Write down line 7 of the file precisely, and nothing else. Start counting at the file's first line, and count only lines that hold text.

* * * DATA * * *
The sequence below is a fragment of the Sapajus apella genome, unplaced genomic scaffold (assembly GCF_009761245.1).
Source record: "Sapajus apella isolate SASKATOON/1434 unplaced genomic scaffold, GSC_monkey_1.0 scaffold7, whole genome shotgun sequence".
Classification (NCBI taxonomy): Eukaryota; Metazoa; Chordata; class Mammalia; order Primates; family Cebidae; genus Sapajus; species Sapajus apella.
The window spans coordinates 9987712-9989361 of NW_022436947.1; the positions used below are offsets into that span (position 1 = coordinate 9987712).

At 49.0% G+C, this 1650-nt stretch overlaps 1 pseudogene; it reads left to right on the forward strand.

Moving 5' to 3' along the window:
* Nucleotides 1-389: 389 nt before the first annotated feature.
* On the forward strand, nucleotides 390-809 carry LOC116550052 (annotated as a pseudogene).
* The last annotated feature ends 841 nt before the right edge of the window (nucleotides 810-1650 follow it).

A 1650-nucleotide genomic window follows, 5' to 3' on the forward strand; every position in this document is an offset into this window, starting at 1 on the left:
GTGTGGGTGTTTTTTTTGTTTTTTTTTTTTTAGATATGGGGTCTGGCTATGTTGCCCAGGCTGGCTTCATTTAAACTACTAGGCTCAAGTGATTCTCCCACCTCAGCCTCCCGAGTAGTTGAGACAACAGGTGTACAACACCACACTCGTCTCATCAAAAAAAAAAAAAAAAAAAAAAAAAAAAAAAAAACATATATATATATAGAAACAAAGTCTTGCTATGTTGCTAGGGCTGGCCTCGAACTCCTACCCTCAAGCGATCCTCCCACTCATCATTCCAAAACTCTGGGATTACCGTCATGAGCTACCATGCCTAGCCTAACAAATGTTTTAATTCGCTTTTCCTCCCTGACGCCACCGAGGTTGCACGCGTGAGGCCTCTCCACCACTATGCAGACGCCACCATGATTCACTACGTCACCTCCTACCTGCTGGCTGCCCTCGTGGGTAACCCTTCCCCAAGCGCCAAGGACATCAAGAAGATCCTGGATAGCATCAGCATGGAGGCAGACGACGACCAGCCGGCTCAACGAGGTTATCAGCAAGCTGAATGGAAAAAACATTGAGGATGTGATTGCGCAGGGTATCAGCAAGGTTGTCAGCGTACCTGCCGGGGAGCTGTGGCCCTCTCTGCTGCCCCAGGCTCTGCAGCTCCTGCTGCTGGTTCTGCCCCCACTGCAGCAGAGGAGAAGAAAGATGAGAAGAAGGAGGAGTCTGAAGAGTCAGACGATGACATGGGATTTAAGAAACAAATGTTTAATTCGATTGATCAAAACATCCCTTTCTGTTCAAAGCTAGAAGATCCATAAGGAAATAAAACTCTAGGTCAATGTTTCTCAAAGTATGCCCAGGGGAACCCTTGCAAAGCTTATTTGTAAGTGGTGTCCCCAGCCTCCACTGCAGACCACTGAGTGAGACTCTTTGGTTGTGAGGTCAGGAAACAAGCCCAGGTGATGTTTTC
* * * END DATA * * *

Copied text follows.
* Nucleotides 1-389: 389 nt before the first annotated feature.